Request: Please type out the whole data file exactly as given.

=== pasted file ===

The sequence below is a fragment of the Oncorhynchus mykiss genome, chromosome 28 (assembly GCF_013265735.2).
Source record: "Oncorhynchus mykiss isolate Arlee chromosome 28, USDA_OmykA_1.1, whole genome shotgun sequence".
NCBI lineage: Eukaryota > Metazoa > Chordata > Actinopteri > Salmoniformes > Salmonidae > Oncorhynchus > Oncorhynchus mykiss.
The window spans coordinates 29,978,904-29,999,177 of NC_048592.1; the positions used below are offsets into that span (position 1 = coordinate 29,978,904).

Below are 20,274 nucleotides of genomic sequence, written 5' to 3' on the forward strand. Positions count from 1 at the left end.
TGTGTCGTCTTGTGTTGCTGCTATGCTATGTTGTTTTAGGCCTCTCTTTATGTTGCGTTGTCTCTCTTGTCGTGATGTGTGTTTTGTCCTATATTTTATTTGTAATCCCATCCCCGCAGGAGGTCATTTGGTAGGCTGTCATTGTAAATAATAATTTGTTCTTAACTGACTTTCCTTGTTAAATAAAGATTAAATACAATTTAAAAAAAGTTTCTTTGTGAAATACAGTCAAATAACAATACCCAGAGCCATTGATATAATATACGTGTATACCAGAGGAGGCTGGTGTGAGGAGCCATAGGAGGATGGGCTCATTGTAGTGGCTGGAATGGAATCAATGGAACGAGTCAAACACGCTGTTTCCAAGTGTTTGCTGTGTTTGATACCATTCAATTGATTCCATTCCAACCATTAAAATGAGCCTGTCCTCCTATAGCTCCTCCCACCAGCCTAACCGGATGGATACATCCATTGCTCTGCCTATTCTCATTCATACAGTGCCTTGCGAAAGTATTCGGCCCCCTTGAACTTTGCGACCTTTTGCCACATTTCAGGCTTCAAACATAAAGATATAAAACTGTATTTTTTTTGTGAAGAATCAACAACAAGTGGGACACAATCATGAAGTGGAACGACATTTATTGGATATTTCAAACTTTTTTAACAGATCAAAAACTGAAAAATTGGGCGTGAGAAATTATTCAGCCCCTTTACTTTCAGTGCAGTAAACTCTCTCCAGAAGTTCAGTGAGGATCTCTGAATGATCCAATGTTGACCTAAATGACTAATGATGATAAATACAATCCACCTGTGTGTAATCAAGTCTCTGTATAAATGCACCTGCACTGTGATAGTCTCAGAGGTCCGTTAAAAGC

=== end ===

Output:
The sequence below is a fragment of the Oncorhynchus mykiss genome, chromosome 28 (assembly GCF_013265735.2).
Source record: "Oncorhynchus mykiss isolate Arlee chromosome 28, USDA_OmykA_1.1, whole genome shotgun sequence".
NCBI lineage: Eukaryota > Metazoa > Chordata > Actinopteri > Salmoniformes > Salmonidae > Oncorhynchus > Oncorhynchus mykiss.
The window spans coordinates 29,978,904-29,999,177 of NC_048592.1; the positions used below are offsets into that span (position 1 = coordinate 29,978,904).

Below are 20,274 nucleotides of genomic sequence, written 5' to 3' on the forward strand. Positions count from 1 at the left end.
TGTGTCGTCTTGTGTTGCTGCTATGCTATGTTGTTTTAGGCCTCTCTTTATGTTGCGTTGTCTCTCTTGTCGTGATGTGTGTTTTGTCCTATATTTTATTTGTAATCCCATCCCCGCAGGAGGTCATTTGGTAGGCTGTCATTGTAAATAATAATTTGTTCTTAACTGACTTTCCTTGTTAAATAAAGATTAAATACAATTTAAAAAAAGTTTCTTTGTGAAATACAGTCAAATAACAATACCCAGAGCCATTGATATAATATACGTGTATACCAGAGGAGGCTGGTGTGAGGAGCCATAGGAGGATGGGCTCATTGTAGTGGCTGGAATGGAATCAATGGAACGAGTCAAACACGCTGTTTCCAAGTGTTTGCTGTGTTTGATACCATTCAATTGATTCCATTCCAACCATTAAAATGAGCCTGTCCTCCTATAGCTCCTCCCACCAGCCTAACCGGATGGATACATCCATTGCTCTGCCTATTCTCATTCATACAGTGCCTTGCGAAAGTATTCGGCCCCCTTGAACTTTGCGACCTTTTGCCACATTTCAGGCTTCAAACATAAAGATATAAAACTGTATTTTTTTTGTGAAGAATCAACAACAAGTGGGACACAATCATGAAGTGGAACGACATTTATTGGATATTTCAAACTTTTTTAACAGATCAAAAACTGAAAAATTGGGCGTGAGAAATTATTCAGCCCCTTTACTTTCAGTGCAGTAAACTCTCTCCAGAAGTTCAGTGAGGATCTCTGAATGATCCAATGTTGACCTAAATGACTAATGATGATAAATACAATCCACCTGTGTGTAATCAAGTCTCTGTATAAATGCACCTGCACTGTGATAGTCTCAGAGGTCCGTTAAAAGC